But when the pandemic arrived, it “changed the calculus” of what she valued, she said. Suddenly, fresh air, natural splendor and a sparse population sounded more appealing, as did the sense of security in a country whose strict measures have all but vanquished Covid-19.

In February, Ms. Moody, 42, left her house and the life she had built in Princeton, N.J., and moved back to New Zealand with her husband, a U.S. citizen. She is among more than 50,000 New Zealanders who have flocked home during the pandemic, offering the country a rare opportunity to win back some of its best and brightest.

The unexpected influx of international experience and connections has led to local news reports heralding a societal and industrial renaissance. Policymakers are exhorting businesses to capitalize on the “fundamental competitive advantage” offered by the country’s success against the coronavirus.

have received both doses of a Covid-19 vaccine, and Australians and residents of the Cook Islands are the only non-New Zealanders who can visit.

“Shifting into how we take advantage of the way things have changed, I think having a government that is risk-averse is actually going to be damaging to New Zealand,” Ms. Moody said.

Ms. Imam, who worked in communications for the computer company Dell in the United States, said that New Zealand’s reputation abroad was better than it deserved.

Still, she said that new government policies, such as paid leave for women who have miscarriages, had convinced her that the “project that is New Zealand” was worth returning for.

“At least we’re doing something right,” she said. “I want to be part of that.”

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A Late-Night Proclamation Blocks a Woman From Leading Samoa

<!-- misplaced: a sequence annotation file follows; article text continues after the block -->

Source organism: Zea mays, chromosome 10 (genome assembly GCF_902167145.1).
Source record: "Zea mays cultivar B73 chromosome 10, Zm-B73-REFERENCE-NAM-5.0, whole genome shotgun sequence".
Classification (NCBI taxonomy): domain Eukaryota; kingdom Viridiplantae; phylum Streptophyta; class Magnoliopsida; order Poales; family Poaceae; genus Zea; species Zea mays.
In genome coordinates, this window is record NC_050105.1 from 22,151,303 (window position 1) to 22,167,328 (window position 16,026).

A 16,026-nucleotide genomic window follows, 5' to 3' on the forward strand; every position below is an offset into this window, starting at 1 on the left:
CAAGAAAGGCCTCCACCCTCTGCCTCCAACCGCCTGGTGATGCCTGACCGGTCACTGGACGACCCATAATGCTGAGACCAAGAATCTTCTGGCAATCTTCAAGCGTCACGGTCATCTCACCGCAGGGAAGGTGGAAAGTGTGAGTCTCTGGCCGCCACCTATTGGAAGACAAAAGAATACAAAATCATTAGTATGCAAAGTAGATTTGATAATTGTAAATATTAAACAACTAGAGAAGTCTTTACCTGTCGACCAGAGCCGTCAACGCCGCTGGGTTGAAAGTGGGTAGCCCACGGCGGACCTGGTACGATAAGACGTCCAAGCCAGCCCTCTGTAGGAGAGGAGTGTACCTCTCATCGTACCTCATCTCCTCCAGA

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AUCKLAND, New Zealand — The Pacific island nation of Samoa hurtled toward a constitutional crisis on Saturday, when the country’s head of state announced that he was suspending Parliament just two days before it was scheduled to swear in the country’s first new prime minister in more than two decades.

In a single-page letter posted to Facebook, Va’aletoa Sualauvi II, Samoa’s appointed head of state, announced that Parliament would be suspended “until such time as to be announced and for reasons that I will make known in due course.”

Samoa’s Parliament had been scheduled to officially reopen on Monday, fulfilling a constitutional requirement to convene within a 45-day window of the April 9 election. Fiame Naomi Mata’afa, the leader of the newcomer party FAST, was to be sworn in as prime minister, ending Prime Minister Tuilaepa Aiono Sailele Malielegaoi’s 22-year tenure.

Speaking by phone from Samoa early Sunday, Ms. Mata’afa said the proclamation was an attempt to prevent her party from taking power. “This is a coup,” she said. Mr. Tuilaepa could not be reached for comment.

a law meant to ensure that more women serve in Parliament.